You can prepare your young adult for eventual independence by teaching them fiscal responsibility now. In exchange for free housing, require them to keep a budget, to pay off student loans, or even pay a small sum for the privilege of living at home. Review money matters with them regularly and determine what means are available as you help them plan a course of action for their financial future. 

If your child seems to be free-loading or taking advantage of you, it’s time to draw the line. Require job-searching goals and actions. If they can’t find their dream career, they may have to settle for flipping burgers for a time. Encourage them to move toward independence by setting reasonable limits on your handouts.

DON’T FORGET DETAILS

Your adult child receives many fringe benefits by living at home. Make a list of what you will provide and what you expect them to pay for or do in return. Don’t forget about internet, cell phones, and streaming services. Who will use them? Who will pay for them?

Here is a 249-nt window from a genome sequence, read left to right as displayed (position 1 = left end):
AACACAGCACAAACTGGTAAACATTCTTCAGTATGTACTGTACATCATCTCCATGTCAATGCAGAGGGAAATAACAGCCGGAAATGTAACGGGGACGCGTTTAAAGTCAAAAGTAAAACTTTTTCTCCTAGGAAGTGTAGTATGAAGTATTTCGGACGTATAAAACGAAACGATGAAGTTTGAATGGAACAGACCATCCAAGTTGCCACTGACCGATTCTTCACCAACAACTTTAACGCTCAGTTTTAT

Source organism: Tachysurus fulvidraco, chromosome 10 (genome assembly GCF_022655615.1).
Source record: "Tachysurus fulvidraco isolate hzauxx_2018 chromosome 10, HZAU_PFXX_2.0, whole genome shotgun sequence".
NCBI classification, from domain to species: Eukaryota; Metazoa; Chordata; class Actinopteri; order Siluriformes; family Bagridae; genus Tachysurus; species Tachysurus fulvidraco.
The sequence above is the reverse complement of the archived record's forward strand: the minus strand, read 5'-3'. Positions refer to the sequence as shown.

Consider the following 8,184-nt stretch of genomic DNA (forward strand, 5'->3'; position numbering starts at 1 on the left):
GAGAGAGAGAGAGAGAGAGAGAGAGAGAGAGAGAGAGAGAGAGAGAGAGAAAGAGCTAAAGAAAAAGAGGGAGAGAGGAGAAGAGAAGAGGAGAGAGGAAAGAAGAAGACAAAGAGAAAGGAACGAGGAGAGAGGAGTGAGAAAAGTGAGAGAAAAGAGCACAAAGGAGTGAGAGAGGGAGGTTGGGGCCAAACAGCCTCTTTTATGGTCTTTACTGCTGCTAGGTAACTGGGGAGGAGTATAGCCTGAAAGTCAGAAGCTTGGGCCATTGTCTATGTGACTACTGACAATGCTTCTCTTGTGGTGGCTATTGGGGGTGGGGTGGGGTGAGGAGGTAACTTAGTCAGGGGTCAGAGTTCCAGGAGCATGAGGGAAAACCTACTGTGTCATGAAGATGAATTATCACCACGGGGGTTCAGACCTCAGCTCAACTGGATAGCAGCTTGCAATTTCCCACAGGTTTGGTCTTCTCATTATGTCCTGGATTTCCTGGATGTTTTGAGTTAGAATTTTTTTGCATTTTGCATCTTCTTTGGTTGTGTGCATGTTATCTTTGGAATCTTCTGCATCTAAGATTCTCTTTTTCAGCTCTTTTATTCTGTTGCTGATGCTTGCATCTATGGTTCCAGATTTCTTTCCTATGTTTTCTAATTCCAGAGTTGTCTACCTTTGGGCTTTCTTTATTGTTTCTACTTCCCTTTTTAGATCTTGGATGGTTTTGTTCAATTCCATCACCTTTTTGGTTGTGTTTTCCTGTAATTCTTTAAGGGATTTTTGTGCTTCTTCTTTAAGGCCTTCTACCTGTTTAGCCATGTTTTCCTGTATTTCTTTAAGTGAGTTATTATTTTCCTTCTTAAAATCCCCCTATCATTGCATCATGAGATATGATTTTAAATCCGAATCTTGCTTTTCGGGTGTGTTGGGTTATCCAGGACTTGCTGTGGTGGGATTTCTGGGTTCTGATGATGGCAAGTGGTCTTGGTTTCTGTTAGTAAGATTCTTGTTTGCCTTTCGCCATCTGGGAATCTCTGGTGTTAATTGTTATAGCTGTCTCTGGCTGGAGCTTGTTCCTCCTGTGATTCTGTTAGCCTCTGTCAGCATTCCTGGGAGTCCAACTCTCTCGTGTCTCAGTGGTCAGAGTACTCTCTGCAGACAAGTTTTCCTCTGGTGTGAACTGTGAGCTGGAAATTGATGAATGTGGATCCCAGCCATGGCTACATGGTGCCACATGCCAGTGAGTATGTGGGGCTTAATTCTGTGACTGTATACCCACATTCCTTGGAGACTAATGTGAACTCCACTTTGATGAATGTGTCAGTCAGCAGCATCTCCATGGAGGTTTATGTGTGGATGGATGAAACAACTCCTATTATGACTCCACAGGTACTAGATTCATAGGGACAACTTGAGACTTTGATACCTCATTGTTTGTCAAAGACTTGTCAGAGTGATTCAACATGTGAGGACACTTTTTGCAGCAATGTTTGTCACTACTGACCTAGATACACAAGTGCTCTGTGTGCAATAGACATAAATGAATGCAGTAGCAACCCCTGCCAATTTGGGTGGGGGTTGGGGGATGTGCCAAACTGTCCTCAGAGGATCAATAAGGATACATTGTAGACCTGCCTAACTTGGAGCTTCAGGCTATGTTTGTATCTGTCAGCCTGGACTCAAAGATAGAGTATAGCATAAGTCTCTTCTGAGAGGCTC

What about transportation? Will you be juggling cars and who will pay for auto maintenance, insurance, and gas? If they don’t have means to pay in dollars yet, barter for a service, like mowing the lawn or weeding the garden. 

COMMUNICATE AND COORDINATE

Will you be home for supper? 

Where are you going tonight? 

Will you be out late? 

What time do you work tomorrow?

Rather than a barrage of nagging questions, keep a family calendar to avoid schedule conflicts and surprises. Use texts or phone calls to check in. Let your young adult know what you expect and also what you need. Do you and your spouse miss your freedom and alone time? Let your kids know you want one night a week “sans kids.”